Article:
In this lecture presented by the American Society for Microbiology, you can learn about how and why modifications to genomes happen in living organisms. It was thought that genomic changes primarily occurred because of errors. But cells are able to adapt; they can make alterations to meet demands brought on by their conditions.
Genetic material can be changed through horizontal gene transfer, in which organisms pick up pieces of DNA from the environment, incorporating these new functions into cells. The theory of symbiogenesis says that entire organisms can merge, an explanation of how cells gained a mitochondria. There are natural forms of genetic engineering too.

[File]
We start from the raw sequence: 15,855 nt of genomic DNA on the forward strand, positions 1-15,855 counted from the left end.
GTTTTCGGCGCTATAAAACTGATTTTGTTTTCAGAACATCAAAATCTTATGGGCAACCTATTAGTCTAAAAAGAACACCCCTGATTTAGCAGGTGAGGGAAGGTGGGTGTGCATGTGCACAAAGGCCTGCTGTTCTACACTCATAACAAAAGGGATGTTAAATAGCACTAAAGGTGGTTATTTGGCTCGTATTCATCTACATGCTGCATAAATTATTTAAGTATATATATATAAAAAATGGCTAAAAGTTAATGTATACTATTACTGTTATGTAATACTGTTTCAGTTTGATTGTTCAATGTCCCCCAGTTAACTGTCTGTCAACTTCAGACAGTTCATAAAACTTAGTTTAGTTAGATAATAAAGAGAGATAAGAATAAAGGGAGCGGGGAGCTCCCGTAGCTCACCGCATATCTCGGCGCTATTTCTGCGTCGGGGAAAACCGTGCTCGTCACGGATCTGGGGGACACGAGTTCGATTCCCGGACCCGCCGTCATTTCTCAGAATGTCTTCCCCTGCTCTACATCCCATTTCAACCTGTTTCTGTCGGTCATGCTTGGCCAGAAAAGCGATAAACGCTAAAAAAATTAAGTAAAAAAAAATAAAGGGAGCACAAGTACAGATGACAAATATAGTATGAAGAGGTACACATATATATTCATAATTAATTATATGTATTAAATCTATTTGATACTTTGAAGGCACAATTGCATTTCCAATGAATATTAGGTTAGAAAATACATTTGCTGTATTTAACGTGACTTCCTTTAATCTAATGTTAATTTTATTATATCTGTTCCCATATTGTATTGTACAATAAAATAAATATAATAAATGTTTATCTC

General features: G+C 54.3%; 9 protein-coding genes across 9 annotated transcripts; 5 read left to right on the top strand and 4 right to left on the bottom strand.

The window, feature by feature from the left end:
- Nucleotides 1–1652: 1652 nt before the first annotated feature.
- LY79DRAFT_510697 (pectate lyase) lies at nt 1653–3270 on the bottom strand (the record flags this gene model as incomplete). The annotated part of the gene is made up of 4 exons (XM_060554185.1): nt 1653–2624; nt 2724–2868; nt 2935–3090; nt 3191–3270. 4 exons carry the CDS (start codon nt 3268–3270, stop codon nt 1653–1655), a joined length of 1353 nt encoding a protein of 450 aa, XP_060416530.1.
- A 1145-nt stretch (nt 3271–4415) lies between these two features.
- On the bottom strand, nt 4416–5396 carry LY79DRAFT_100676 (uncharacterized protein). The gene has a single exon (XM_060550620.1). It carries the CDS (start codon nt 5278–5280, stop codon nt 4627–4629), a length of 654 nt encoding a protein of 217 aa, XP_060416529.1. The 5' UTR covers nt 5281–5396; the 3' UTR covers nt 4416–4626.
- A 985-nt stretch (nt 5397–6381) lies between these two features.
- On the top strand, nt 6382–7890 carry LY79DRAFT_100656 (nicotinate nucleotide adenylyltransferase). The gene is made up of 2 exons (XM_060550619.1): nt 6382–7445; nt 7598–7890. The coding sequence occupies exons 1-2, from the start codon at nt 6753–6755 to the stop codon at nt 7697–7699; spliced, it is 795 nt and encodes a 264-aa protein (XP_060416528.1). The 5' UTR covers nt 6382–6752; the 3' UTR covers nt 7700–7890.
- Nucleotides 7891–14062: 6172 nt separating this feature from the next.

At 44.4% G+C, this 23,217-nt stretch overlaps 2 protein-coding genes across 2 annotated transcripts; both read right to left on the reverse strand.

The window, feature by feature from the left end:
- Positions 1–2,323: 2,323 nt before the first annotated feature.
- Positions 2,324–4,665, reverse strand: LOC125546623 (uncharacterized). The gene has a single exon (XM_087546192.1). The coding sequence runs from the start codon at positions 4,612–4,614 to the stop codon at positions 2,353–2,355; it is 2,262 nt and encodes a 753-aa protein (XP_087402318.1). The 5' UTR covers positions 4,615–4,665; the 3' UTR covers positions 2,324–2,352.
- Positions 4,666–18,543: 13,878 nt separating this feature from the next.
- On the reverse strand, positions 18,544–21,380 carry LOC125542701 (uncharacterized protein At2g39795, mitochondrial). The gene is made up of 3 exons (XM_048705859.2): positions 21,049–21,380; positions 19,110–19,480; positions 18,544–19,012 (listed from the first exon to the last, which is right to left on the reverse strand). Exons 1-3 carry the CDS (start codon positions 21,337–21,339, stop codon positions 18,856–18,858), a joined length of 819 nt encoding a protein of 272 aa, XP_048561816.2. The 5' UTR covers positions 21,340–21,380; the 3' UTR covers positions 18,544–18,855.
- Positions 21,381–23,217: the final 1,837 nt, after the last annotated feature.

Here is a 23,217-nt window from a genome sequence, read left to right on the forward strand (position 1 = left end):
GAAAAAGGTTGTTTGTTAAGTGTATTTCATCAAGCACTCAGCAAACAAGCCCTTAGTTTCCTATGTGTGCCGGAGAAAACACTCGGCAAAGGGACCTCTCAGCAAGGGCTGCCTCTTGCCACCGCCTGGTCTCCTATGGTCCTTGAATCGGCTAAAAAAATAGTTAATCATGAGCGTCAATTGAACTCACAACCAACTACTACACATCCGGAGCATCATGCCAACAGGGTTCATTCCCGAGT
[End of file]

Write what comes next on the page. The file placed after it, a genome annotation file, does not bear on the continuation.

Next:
There are myriad ways that gene expression is regulated at the cellular level, many of which are ways that the genome is inscribed or formatted. This lecture outlines the many ways that genetic inscription acts to influence physiology, some of which are heritable and transmit to future generations. The lecturer, James Shapiro, PhD, of Department of Biochemistry and Molecular Biology, University of Chicago describes the many ways cells can modify what could be referred to as the "read-write genome."